Lotto NZ will remove its Six60 scratchies from sale after public feedback.
"Following feedback from Six60 fans and the wider community, Lotto NZ and Six60 have mutually agreed to remove the Six60 Scratchie from sale. We apologise for any concern caused by this ticket," Lotto NZ said in a statement.
Yesterday, RNZ reported Six60 mega-fan Lisa was appalled the band lent its image to a scratchie and said it promotes gambling to vulnerable groups.
An official statement from Six60 said the Lotto NZ partnership "was about helping out charities and we were proud to have collaborated with them to create the Instant Kiwi Six60 Scratchie."
Six60 band member Matiu Walters told Newstalk ZB he understood the public backlash but stresses it was done with good intentions.
Walters said the intention behind the scartchies was for charities.
Although he didn't know how much money was raised, they expected it would have been millions.
The band still hopes to raise money for charities and will look at doing this through different avenues.
The famous band is extremely popular among young Kiwis and are currently touring around the country for their "Six60 Saturdays". The Six60 scratchie used a photograph of all five band members.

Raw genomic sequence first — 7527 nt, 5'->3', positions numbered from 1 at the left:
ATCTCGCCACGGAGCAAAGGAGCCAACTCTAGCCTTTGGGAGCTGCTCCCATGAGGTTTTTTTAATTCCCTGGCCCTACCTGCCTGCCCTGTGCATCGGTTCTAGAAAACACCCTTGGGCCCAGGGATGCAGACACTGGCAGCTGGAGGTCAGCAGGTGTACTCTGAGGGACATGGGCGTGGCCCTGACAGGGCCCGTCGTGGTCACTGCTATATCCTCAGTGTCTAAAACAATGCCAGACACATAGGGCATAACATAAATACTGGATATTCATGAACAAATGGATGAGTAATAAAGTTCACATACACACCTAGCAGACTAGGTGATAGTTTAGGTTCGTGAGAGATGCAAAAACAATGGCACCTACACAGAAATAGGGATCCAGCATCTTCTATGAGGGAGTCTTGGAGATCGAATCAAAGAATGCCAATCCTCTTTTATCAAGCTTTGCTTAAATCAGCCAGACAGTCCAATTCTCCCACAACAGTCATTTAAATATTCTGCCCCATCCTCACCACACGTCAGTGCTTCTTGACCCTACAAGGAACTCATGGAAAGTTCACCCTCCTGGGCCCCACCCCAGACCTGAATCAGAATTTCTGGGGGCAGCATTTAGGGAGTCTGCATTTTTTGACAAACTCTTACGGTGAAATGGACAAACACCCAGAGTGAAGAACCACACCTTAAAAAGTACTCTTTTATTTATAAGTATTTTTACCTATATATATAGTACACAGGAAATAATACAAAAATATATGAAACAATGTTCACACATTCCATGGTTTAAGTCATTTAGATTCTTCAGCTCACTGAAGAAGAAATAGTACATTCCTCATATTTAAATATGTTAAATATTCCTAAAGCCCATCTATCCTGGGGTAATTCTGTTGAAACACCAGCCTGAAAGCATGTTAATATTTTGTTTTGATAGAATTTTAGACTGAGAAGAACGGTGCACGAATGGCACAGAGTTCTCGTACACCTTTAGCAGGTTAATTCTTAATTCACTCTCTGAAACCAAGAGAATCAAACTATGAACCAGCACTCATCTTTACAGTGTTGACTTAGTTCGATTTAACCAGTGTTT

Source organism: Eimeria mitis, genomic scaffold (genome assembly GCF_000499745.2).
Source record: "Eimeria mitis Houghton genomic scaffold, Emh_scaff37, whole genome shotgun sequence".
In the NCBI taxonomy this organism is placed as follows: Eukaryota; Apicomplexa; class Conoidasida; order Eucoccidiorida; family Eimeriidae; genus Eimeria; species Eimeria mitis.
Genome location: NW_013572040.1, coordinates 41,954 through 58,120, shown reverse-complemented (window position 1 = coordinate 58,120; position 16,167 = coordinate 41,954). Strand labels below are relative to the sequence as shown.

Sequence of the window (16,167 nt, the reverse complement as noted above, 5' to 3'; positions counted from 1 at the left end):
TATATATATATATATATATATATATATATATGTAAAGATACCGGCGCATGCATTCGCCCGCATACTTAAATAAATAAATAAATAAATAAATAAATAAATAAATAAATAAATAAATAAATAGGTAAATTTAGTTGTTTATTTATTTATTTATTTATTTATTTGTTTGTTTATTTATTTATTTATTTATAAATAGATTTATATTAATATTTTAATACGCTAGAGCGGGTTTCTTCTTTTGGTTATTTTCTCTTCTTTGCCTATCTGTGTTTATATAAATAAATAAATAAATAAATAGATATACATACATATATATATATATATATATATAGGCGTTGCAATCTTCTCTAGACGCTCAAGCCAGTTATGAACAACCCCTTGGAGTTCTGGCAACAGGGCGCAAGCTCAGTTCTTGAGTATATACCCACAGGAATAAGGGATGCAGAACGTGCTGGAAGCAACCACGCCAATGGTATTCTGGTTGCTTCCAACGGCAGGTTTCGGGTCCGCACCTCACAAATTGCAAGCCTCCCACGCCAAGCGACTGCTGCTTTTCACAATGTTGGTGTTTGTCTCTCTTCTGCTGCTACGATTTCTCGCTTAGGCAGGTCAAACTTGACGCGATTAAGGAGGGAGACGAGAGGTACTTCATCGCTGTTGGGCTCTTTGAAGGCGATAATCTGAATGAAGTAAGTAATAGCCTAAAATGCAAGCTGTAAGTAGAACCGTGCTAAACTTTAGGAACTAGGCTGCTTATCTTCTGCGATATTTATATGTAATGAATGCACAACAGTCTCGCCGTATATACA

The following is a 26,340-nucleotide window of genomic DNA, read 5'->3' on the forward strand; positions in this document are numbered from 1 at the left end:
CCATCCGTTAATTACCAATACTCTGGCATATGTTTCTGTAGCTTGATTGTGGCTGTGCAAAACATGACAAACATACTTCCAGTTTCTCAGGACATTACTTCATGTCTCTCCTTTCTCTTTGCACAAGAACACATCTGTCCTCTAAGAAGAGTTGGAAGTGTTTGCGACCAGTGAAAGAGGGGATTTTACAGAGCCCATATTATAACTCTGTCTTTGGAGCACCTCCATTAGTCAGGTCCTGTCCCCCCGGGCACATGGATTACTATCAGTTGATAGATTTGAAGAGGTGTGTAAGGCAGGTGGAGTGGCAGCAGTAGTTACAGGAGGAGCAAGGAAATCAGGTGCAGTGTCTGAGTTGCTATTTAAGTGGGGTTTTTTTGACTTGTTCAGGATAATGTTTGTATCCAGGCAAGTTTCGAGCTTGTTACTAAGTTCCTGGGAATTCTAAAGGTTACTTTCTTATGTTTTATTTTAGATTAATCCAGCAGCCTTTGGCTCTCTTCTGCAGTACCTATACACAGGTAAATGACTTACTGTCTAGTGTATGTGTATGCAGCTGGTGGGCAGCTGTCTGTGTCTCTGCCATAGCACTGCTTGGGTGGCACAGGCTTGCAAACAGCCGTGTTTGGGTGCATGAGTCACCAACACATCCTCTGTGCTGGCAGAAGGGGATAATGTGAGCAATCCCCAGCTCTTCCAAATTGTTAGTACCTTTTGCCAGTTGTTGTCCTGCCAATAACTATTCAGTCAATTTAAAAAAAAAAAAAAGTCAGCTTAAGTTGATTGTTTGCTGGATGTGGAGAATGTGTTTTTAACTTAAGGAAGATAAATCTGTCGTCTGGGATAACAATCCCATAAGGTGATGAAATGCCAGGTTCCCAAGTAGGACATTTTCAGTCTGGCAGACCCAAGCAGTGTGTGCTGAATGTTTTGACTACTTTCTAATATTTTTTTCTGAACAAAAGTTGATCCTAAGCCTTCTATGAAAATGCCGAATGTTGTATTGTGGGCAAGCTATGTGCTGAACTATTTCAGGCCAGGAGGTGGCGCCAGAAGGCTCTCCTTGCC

"We listen to Six60 all the time on Spotify, we've been to the movie (about the band) a few times, we're about to head to the concert here in Wellington and have been looking forward to that for months," Lisa told RNZ.
Lisa said she was shocked and disappointed to see all five band members' faces on the scratchie.
"Six60 is the most popular band in Aotearoa right now. So for them to be using their band to promote gambling is what I am most disappointed about."
On social media the band said profits from the tickets would go towards supporting charities Raukatauri Music Therapy Centre, StarJam NZ and Heart Kids NZ. However disappointed mother Lisa said there are other avenues the band could have gone through to raise money.
Yesterday, Problem Gambling Foundation spokeswoman Andree Froude told RNZ they were equally disappointed and worried about the message it sent to young fans.
"They're seeing their favourite band on a gambling product, which not only serves to normalise gambling, but could encourage them to buy the product."